Long-time devotees of New Orleans jazz, Londoners are beginning to savor New Orleans real estate as well. photo: Matt Davis

Outside the bubble, the perception of New Orleans continues to improve.

Returning to South London in April after 18 months as a criminal justice reporter at The Lens, I was reluctant to pass snap judgment on New Orleans.

Apart from the good friends I made, I loved Mardi Gras as much as any sane human being would, and thanks to the extraordinary generosity of Fox8 News reporter Sabrina Wilson, who made a parting gift of it, I still have a treasured Zulu coconut on my mantelpiece in Croydon. It’s a memento of the rich character of New Orleans even more than Instagrams from “Uncle” Lionel Batiste’s funeral that friends posted on Facebook.

Meanwhile, the London Olympics provided the press over here with plenty of opportunity to philosophize about London’s place in the world and, indeed, that of the United Kingdom. And I think it’s been very healthy for us, as a country—especially after the 2011 riots, which tore up my hometown—to remember that while Londoners tend to be pessimistic when pushed to describe their city, the rest of the world is more appreciative than ever of what we have to offer as the world capital of a faded empire.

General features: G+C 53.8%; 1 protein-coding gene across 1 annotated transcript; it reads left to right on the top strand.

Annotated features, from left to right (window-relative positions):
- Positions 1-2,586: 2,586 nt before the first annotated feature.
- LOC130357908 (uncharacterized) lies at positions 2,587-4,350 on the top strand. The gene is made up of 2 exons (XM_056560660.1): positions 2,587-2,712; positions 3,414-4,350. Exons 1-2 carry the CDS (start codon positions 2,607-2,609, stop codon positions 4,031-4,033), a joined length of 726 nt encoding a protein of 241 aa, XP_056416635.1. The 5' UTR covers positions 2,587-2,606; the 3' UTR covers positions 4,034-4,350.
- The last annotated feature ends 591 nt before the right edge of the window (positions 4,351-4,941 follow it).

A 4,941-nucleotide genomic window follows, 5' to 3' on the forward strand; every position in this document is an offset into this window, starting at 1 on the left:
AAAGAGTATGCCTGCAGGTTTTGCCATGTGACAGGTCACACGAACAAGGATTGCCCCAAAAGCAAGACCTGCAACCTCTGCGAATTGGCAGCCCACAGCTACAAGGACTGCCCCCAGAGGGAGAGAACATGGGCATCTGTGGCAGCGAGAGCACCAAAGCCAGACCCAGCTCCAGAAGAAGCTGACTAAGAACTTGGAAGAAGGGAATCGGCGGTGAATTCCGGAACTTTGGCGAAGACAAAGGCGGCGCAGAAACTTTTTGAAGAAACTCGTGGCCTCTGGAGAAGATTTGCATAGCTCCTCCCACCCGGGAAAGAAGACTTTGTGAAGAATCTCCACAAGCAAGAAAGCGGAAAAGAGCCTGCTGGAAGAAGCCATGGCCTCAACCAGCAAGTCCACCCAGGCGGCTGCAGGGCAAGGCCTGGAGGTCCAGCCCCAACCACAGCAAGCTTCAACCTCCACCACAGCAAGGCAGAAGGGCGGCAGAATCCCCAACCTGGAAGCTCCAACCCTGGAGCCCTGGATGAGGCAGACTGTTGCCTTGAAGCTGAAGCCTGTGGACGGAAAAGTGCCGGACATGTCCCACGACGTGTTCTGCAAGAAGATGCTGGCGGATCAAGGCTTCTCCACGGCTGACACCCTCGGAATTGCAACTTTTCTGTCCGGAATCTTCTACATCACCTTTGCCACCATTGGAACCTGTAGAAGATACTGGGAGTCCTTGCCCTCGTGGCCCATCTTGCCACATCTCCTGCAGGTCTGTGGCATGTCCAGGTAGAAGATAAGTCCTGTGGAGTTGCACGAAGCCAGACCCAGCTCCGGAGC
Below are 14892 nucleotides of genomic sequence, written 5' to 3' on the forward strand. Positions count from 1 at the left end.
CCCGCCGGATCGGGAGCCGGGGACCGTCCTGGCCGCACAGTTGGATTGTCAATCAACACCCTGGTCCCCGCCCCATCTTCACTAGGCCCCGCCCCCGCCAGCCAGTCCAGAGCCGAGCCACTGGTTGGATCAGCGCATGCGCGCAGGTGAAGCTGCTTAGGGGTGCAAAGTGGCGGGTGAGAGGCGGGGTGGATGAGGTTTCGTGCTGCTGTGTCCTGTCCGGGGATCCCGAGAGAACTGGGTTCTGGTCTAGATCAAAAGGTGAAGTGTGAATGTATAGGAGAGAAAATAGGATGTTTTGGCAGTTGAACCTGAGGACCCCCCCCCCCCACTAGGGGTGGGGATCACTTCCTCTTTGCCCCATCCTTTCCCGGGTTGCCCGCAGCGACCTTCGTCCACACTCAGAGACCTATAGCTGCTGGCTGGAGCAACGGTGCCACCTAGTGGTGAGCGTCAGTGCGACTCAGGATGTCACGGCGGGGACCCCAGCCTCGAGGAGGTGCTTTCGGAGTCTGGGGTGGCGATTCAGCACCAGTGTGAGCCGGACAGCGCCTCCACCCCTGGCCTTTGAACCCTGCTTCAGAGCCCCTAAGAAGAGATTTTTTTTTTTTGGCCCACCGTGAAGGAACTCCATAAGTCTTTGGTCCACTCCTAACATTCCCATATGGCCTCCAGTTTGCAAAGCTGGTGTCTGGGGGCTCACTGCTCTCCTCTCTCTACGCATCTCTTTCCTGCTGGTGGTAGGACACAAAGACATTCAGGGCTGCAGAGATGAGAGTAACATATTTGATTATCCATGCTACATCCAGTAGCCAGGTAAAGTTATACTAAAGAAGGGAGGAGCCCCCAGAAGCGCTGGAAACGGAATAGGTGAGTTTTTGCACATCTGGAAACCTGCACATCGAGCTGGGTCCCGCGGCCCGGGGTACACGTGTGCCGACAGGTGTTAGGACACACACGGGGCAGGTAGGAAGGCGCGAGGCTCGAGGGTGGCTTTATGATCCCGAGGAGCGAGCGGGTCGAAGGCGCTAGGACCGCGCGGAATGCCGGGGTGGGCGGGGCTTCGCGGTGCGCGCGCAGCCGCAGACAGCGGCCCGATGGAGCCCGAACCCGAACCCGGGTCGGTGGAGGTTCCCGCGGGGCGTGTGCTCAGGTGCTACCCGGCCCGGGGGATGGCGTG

So as a gift back to New Orleans I wanted to offer Lens readers a recent clipping from the Financial Times—a­ story from the newspaper’s House & Home section, which for me, at least, provided a pleasant antidote to some of the more negative coverage that New Orleans attracts, what with its sky-high murder rate, parade of corrupt politicians, etc., etc.—topics on which I focused as a reporter with The Lens.

“Seven years after Hurricane Katrina, an influx of newcomers and returning New Orleanians is reviving the city,” reads the subhead above Anjli Raval’s story about Crescent City real estate.

The FT piece is positively boosterish in recommending New Orleans as a place to enjoy a high quality of life on the cheap.